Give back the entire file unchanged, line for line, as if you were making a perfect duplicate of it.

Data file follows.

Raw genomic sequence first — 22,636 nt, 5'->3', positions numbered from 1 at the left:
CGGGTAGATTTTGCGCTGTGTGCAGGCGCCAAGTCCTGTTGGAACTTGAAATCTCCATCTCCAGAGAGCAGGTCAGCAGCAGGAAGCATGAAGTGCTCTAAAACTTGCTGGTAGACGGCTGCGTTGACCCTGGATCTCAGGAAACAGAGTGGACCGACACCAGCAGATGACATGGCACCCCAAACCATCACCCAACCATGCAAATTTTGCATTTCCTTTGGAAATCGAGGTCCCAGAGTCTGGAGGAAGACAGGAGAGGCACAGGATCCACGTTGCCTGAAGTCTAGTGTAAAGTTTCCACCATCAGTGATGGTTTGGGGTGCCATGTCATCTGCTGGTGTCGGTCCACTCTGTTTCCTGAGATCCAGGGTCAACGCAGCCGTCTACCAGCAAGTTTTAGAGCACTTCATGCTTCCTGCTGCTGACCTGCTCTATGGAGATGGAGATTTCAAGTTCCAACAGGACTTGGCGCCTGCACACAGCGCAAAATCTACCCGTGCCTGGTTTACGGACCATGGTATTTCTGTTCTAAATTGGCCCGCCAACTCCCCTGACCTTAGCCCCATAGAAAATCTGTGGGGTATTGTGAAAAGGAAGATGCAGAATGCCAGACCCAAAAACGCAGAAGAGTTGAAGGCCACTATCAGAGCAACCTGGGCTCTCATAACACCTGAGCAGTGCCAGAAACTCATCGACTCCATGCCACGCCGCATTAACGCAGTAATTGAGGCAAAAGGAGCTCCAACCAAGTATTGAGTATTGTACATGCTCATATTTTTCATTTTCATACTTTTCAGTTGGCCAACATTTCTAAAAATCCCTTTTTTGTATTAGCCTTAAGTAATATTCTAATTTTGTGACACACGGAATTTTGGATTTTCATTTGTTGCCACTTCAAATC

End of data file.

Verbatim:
Raw genomic sequence first — 22,636 nt, 5'->3', positions numbered from 1 at the left:
CGGGTAGATTTTGCGCTGTGTGCAGGCGCCAAGTCCTGTTGGAACTTGAAATCTCCATCTCCAGAGAGCAGGTCAGCAGCAGGAAGCATGAAGTGCTCTAAAACTTGCTGGTAGACGGCTGCGTTGACCCTGGATCTCAGGAAACAGAGTGGACCGACACCAGCAGATGACATGGCACCCCAAACCATCACCCAACCATGCAAATTTTGCATTTCCTTTGGAAATCGAGGTCCCAGAGTCTGGAGGAAGACAGGAGAGGCACAGGATCCACGTTGCCTGAAGTCTAGTGTAAAGTTTCCACCATCAGTGATGGTTTGGGGTGCCATGTCATCTGCTGGTGTCGGTCCACTCTGTTTCCTGAGATCCAGGGTCAACGCAGCCGTCTACCAGCAAGTTTTAGAGCACTTCATGCTTCCTGCTGCTGACCTGCTCTATGGAGATGGAGATTTCAAGTTCCAACAGGACTTGGCGCCTGCACACAGCGCAAAATCTACCCGTGCCTGGTTTACGGACCATGGTATTTCTGTTCTAAATTGGCCCGCCAACTCCCCTGACCTTAGCCCCATAGAAAATCTGTGGGGTATTGTGAAAAGGAAGATGCAGAATGCCAGACCCAAAAACGCAGAAGAGTTGAAGGCCACTATCAGAGCAACCTGGGCTCTCATAACACCTGAGCAGTGCCAGAAACTCATCGACTCCATGCCACGCCGCATTAACGCAGTAATTGAGGCAAAAGGAGCTCCAACCAAGTATTGAGTATTGTACATGCTCATATTTTTCATTTTCATACTTTTCAGTTGGCCAACATTTCTAAAAATCCCTTTTTTGTATTAGCCTTAAGTAATATTCTAATTTTGTGACACACGGAATTTTGGATTTTCATTTGTTGCCACTTCAAATC